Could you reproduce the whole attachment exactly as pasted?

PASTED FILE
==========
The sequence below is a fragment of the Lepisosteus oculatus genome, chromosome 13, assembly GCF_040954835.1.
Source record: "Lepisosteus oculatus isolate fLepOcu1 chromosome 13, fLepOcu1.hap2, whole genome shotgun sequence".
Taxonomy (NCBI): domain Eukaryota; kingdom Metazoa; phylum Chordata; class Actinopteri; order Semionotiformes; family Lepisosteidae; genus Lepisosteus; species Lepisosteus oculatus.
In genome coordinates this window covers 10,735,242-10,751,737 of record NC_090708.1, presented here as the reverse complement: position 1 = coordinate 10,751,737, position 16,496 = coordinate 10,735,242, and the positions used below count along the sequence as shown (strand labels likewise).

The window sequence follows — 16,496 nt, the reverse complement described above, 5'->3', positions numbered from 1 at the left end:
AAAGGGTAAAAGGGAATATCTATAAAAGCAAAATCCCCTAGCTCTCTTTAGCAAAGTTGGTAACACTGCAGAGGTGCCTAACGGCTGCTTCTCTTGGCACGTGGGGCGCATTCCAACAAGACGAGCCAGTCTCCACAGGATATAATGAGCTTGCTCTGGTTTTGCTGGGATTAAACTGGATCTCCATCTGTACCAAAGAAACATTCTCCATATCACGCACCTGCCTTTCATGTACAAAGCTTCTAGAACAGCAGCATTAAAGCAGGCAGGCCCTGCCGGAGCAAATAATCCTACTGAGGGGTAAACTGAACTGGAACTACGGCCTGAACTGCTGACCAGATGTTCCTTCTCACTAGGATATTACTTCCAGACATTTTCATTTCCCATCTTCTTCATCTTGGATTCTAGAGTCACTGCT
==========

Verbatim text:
The sequence below is a fragment of the Lepisosteus oculatus genome, chromosome 13, assembly GCF_040954835.1.
Source record: "Lepisosteus oculatus isolate fLepOcu1 chromosome 13, fLepOcu1.hap2, whole genome shotgun sequence".
Taxonomy (NCBI): domain Eukaryota; kingdom Metazoa; phylum Chordata; class Actinopteri; order Semionotiformes; family Lepisosteidae; genus Lepisosteus; species Lepisosteus oculatus.
In genome coordinates this window covers 10,735,242-10,751,737 of record NC_090708.1, presented here as the reverse complement: position 1 = coordinate 10,751,737, position 16,496 = coordinate 10,735,242, and the positions used below count along the sequence as shown (strand labels likewise).

The window sequence follows — 16,496 nt, the reverse complement described above, 5'->3', positions numbered from 1 at the left end:
AAAGGGTAAAAGGGAATATCTATAAAAGCAAAATCCCCTAGCTCTCTTTAGCAAAGTTGGTAACACTGCAGAGGTGCCTAACGGCTGCTTCTCTTGGCACGTGGGGCGCATTCCAACAAGACGAGCCAGTCTCCACAGGATATAATGAGCTTGCTCTGGTTTTGCTGGGATTAAACTGGATCTCCATCTGTACCAAAGAAACATTCTCCATATCACGCACCTGCCTTTCATGTACAAAGCTTCTAGAACAGCAGCATTAAAGCAGGCAGGCCCTGCCGGAGCAAATAATCCTACTGAGGGGTAAACTGAACTGGAACTACGGCCTGAACTGCTGACCAGATGTTCCTTCTCACTAGGATATTACTTCCAGACATTTTCATTTCCCATCTTCTTCATCTTGGATTCTAGAGTCACTGCT